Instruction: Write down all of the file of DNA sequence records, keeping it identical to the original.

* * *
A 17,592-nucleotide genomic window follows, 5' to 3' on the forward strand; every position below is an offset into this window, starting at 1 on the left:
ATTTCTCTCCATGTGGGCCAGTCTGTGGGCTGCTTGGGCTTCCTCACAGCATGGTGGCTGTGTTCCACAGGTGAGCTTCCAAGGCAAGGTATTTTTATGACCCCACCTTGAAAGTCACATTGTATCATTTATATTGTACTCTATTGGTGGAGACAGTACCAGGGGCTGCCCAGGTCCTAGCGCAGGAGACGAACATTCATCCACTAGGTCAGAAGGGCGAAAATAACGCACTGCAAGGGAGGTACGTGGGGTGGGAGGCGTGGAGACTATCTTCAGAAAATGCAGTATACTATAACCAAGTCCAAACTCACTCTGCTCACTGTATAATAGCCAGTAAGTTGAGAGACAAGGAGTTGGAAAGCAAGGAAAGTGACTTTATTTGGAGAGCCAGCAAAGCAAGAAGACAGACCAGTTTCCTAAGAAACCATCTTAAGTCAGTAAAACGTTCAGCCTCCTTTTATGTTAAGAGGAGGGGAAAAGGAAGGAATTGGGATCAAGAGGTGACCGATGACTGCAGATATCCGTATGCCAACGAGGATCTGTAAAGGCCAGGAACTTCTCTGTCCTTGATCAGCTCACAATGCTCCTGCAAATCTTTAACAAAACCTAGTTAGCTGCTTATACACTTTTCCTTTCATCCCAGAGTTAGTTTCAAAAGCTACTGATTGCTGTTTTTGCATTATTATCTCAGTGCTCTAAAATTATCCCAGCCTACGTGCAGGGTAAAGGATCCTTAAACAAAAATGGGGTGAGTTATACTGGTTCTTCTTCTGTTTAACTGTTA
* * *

A 17,592-nucleotide genomic window follows, 5' to 3' on the forward strand; every position below is an offset into this window, starting at 1 on the left:
ATTTCTCTCCATGTGGGCCAGTCTGTGGGCTGCTTGGGCTTCCTCACAGCATGGTGGCTGTGTTCCACAGGTGAGCTTCCAAGGCAAGGTATTTTTATGACCCCACCTTGAAAGTCACATTGTATCATTTATATTGTACTCTATTGGTGGAGACAGTACCAGGGGCTGCCCAGGTCCTAGCGCAGGAGACGAACATTCATCCACTAGGTCAGAAGGGCGAAAATAACGCACTGCAAGGGAGGTACGTGGGGTGGGAGGCGTGGAGACTATCTTCAGAAAATGCAGTATACTATAACCAAGTCCAAACTCACTCTGCTCACTGTATAATAGCCAGTAAGTTGAGAGACAAGGAGTTGGAAAGCAAGGAAAGTGACTTTATTTGGAGAGCCAGCAAAGCAAGAAGACAGACCAGTTTCCTAAGAAACCATCTTAAGTCAGTAAAACGTTCAGCCTCCTTTTATGTTAAGAGGAGGGGAAAAGGAAGGAATTGGGATCAAGAGGTGACCGATGACTGCAGATATCCGTATGCCAACGAGGATCTGTAAAGGCCAGGAACTTCTCTGTCCTTGATCAGCTCACAATGCTCCTGCAAATCTTTAACAAAACCTAGTTAGCTGCTTATACACTTTTCCTTTCATCCCAGAGTTAGTTTCAAAAGCTACTGATTGCTGTTTTTGCATTATTATCTCAGTGCTCTAAAATTATCCCAGCCTACGTGCAGGGTAAAGGATCCTTAAACAAAAATGGGGTGAGTTATACTGGTTCTTCTTCTGTTTAACTGTTA